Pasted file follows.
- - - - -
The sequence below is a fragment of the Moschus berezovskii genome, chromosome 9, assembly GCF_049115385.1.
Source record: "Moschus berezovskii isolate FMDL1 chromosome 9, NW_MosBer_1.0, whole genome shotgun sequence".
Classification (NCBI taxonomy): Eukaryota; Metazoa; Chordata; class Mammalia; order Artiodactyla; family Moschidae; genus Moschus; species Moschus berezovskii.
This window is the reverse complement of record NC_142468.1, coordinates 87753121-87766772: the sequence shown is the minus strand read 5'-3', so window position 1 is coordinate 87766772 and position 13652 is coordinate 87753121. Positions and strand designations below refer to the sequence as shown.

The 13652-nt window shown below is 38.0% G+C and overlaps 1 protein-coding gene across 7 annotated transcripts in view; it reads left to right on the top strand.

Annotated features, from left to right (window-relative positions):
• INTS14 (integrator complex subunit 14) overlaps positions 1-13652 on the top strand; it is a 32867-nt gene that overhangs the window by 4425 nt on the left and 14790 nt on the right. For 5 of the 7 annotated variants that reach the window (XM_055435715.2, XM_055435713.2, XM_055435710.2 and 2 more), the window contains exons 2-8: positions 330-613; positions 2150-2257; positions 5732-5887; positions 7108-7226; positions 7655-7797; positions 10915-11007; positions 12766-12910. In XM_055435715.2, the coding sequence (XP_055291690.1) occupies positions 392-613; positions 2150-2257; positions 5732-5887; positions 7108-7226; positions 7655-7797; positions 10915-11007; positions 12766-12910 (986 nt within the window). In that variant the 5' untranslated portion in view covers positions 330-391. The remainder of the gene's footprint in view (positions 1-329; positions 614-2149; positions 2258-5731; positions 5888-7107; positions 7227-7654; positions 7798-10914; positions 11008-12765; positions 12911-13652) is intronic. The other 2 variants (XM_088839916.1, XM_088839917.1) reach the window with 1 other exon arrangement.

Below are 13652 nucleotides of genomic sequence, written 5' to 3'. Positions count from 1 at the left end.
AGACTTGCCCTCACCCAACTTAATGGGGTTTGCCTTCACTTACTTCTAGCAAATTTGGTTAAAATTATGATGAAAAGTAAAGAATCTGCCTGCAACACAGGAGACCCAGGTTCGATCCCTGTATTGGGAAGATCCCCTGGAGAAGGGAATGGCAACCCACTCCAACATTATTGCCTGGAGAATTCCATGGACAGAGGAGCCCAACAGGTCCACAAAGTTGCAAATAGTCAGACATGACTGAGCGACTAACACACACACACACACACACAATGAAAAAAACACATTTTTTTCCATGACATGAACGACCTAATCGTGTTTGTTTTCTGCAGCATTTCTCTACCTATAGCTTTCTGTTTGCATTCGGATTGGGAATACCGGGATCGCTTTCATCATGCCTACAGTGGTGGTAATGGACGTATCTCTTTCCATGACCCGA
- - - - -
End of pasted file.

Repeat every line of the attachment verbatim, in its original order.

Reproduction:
The sequence below is a fragment of the Moschus berezovskii genome, chromosome 9, assembly GCF_049115385.1.
Source record: "Moschus berezovskii isolate FMDL1 chromosome 9, NW_MosBer_1.0, whole genome shotgun sequence".
Classification (NCBI taxonomy): Eukaryota; Metazoa; Chordata; class Mammalia; order Artiodactyla; family Moschidae; genus Moschus; species Moschus berezovskii.
This window is the reverse complement of record NC_142468.1, coordinates 87753121-87766772: the sequence shown is the minus strand read 5'-3', so window position 1 is coordinate 87766772 and position 13652 is coordinate 87753121. Positions and strand designations below refer to the sequence as shown.

The 13652-nt window shown below is 38.0% G+C and overlaps 1 protein-coding gene across 7 annotated transcripts in view; it reads left to right on the top strand.

Annotated features, from left to right (window-relative positions):
• INTS14 (integrator complex subunit 14) overlaps positions 1-13652 on the top strand; it is a 32867-nt gene that overhangs the window by 4425 nt on the left and 14790 nt on the right. For 5 of the 7 annotated variants that reach the window (XM_055435715.2, XM_055435713.2, XM_055435710.2 and 2 more), the window contains exons 2-8: positions 330-613; positions 2150-2257; positions 5732-5887; positions 7108-7226; positions 7655-7797; positions 10915-11007; positions 12766-12910. In XM_055435715.2, the coding sequence (XP_055291690.1) occupies positions 392-613; positions 2150-2257; positions 5732-5887; positions 7108-7226; positions 7655-7797; positions 10915-11007; positions 12766-12910 (986 nt within the window). In that variant the 5' untranslated portion in view covers positions 330-391. The remainder of the gene's footprint in view (positions 1-329; positions 614-2149; positions 2258-5731; positions 5888-7107; positions 7227-7654; positions 7798-10914; positions 11008-12765; positions 12911-13652) is intronic. The other 2 variants (XM_088839916.1, XM_088839917.1) reach the window with 1 other exon arrangement.

Below are 13652 nucleotides of genomic sequence, written 5' to 3'. Positions count from 1 at the left end.
AGACTTGCCCTCACCCAACTTAATGGGGTTTGCCTTCACTTACTTCTAGCAAATTTGGTTAAAATTATGATGAAAAGTAAAGAATCTGCCTGCAACACAGGAGACCCAGGTTCGATCCCTGTATTGGGAAGATCCCCTGGAGAAGGGAATGGCAACCCACTCCAACATTATTGCCTGGAGAATTCCATGGACAGAGGAGCCCAACAGGTCCACAAAGTTGCAAATAGTCAGACATGACTGAGCGACTAACACACACACACACACACACAATGAAAAAAACACATTTTTTTCCATGACATGAACGACCTAATCGTGTTTGTTTTCTGCAGCATTTCTCTACCTATAGCTTTCTGTTTGCATTCGGATTGGGAATACCGGGATCGCTTTCATCATGCCTACAGTGGTGGTAATGGACGTATCTCTTTCCATGACCCGA